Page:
Saskatoon SPCA wants to see tougher laws for kennels
SPCA investigating kennel where 14 dogs died after being overheated this weekend
Saskatoon's Society for the Prevention of Cruelty to Animals says Saskatchewan needs tougher laws when it comes to animals — especially when it comes to kennels.
This weekend, 14 dogs died at the Playful Paws Pet Centre after the building's heating system malfunctioned. The Saskatoon SPCA is currently investigating what happened.
While the group can't comment on an active investigation, it says the province's Animal Protection Act leaves a lot to be desired.
Right now, animal protection officers have the right to enter businesses that either sell or provide animals for entertainment without a search warrant. That doesn't include kennels.
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"Most animal-related businesses have a good relationship with the Saskatoon SPCA," executive director Patricia Cameron told CBC Radio's Saskatoon Morning. "But there are other businesses we know of in the province where there are serious concerns, and the enforcement agencies can't get access."
This year, the Animal Legal Defense Fund ranked Saskatchewan's animal protection legislation in 11th place in the country, higher only than the Northwest Territories and Nunavut.
Cameron said there are numerous problems with Saskatchewan's laws. Right now, animals are not allowed to be put in distress through a lack of food and water, veterinary care or to be put under unclean, unsafe conditions. However, that doesn't cover all situations.
"Animals are more, in the legal sense, considered property," she said. "So, for example, you could have a situation where a person takes a perfectly healthy, happy animal, and kills it in a particularly brutal way — let's say, smashes it in the head with a board. But if it dies instantly, that is not an offence."
Ultimately, Cameron hopes this high-profile case will lead to changes.
"There's been an outpouring of feeling, and desire for something better for animals," she said. "When you have a high-profile case, or anything comes onto the internet, there are hundreds and hundreds of people who immediately are moved by that, and demand something better for animals."
Betty Althouse, Saskatchewan's chief veterinary officer, said the Animal Legal Defense Fund's ranking is relative, and only focused on legislation, not on outcomes.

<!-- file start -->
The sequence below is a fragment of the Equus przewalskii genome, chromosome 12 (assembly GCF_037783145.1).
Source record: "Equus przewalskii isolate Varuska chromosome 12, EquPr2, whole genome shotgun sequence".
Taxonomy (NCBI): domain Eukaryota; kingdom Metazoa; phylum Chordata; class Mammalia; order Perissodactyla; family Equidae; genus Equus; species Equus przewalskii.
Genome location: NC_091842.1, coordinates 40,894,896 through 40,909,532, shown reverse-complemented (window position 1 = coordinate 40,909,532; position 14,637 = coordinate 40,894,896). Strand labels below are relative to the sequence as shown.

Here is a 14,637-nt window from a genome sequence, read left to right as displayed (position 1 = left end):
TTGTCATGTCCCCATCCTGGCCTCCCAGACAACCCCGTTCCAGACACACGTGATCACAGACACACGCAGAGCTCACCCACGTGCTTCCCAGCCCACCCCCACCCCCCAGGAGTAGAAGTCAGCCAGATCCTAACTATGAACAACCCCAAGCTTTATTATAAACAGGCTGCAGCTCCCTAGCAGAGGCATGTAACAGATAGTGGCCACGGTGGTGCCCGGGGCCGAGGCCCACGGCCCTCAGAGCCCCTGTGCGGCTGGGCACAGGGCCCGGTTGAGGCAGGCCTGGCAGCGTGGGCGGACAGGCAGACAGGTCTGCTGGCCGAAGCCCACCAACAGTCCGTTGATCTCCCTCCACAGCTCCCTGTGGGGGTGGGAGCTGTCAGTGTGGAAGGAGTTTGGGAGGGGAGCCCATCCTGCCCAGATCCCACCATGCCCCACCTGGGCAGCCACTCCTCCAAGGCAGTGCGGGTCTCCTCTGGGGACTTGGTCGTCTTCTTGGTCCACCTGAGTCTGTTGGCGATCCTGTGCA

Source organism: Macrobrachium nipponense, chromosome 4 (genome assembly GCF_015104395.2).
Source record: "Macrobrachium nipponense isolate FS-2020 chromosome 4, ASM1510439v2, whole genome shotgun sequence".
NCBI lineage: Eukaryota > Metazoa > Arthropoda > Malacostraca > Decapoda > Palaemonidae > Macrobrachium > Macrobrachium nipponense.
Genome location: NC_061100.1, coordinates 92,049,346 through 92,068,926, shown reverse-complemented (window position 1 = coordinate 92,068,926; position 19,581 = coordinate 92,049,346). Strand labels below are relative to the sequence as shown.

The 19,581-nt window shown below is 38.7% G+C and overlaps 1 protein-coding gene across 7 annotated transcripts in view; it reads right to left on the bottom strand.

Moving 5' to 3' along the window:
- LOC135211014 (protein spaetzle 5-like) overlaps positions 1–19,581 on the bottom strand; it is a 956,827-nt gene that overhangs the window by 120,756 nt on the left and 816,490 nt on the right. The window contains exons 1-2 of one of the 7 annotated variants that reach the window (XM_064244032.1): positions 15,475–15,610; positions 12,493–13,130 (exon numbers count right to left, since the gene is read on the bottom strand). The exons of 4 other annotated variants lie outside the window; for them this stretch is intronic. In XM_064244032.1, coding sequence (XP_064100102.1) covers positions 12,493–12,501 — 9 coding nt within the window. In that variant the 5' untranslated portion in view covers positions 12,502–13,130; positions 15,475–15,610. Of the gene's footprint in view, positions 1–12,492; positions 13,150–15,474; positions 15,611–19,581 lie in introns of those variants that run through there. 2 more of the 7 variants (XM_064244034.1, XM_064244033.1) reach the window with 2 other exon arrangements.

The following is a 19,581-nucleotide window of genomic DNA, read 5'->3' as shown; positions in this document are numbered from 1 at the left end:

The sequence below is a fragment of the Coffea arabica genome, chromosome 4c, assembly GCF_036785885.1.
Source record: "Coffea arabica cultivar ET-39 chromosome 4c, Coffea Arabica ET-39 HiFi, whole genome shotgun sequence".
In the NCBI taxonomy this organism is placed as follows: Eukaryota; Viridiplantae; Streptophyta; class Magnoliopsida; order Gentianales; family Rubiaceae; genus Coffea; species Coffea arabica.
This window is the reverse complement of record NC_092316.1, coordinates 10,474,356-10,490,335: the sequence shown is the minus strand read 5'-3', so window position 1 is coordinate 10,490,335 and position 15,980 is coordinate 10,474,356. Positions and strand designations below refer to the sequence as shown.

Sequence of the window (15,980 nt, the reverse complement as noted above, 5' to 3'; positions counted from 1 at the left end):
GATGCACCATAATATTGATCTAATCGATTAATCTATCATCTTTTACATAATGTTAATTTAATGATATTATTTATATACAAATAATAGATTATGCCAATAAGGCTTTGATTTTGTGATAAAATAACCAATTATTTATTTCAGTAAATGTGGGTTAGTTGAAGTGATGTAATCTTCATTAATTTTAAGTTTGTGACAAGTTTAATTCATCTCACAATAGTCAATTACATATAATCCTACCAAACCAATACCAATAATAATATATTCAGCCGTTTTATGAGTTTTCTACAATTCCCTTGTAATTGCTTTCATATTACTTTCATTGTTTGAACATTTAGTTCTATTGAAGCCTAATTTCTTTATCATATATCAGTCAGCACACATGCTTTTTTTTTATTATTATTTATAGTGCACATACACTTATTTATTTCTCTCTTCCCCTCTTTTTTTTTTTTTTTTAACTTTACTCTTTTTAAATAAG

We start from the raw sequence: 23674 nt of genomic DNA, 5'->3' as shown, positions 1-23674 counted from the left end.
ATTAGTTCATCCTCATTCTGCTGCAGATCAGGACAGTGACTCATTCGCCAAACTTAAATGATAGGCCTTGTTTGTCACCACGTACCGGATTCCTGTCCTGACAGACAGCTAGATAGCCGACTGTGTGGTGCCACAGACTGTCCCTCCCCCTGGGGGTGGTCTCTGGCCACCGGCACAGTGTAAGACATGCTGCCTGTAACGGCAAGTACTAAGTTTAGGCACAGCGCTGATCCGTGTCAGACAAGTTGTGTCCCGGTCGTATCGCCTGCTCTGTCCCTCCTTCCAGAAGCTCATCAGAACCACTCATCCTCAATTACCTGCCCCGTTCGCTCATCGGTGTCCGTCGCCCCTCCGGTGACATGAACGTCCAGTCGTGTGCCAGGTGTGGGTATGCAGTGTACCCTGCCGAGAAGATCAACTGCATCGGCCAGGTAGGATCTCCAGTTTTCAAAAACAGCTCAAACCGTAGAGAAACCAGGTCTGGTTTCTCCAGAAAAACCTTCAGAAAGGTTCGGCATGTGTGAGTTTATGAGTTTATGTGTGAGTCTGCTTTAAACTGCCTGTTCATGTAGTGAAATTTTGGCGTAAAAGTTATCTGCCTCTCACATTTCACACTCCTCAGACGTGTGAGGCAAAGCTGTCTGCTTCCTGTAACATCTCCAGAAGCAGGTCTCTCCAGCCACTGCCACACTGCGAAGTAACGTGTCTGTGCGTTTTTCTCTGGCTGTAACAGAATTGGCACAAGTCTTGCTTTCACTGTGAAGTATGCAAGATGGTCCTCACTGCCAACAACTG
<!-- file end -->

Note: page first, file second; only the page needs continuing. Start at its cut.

"As provinces make changes or updates to legislation, they tend to move up [the list] and that tends to move everybody down," she said. "When we had our most recent update to the act [in 2010], we were in the middle of the pack. Since then, other provinces have made updates and included more things that they think are important."
While changes to the legislation are likely several years off, Althouse said it's unlikely that the province will enact separate, stronger laws for companion animals, seen in provinces like Quebec.
"I really don't see a benefit to that," she said. "I think we can have legislation that benefits all animals in one piece of legislation."
Still, Althouse would like to eventually see changes made to the act.
"Does the definition of distress need to be expanded?" she said. "Should there be mandatory reporting? Are there some things related to penalties that could be increased, or more options on penalties?"
Ultimately, she says it's up to owners to fully research any kennel they are sending their pets to.
"Licensing and regulation is something that has been mentioned, but a licence involves sporadic inspections and depending on the time of inspection, it's not like there's continual oversight if something is licensed."
Meanwhile, Cameron has some tips for people who are interested in boarding their animals at a kennel. She said going for a tour, and asking tough questions is important.
"If you're told that any area is off limits, that would be a red flag," she said. "If there's any hesitance to talk about practices, I would query on what kind of level of experience staff has. For example, do they have pet first aid?"
Cameron said it's also a good idea to ask if your animal is enclosed overnight, rather than being left in a space with an unknown animal. She said it's a bad sign if the kennel smells bad, and if the space doesn't have proper vaccine protocols in place.
While it's not binding, the Canadian Veterinary Medical Association does have a code of practice in place for kennels.
"For example, temperature should be adjusted to the particular dog's need," she said. "A little pitbull with practically no hair is going to need warmth. A big furry dog is going to be uncomfortable in a place where a chihuahua is going to be comfortable."
Anyone looking for more information can contact their local animal protection agency.
With files from Saskatoon Morning, Jennifer Quesnel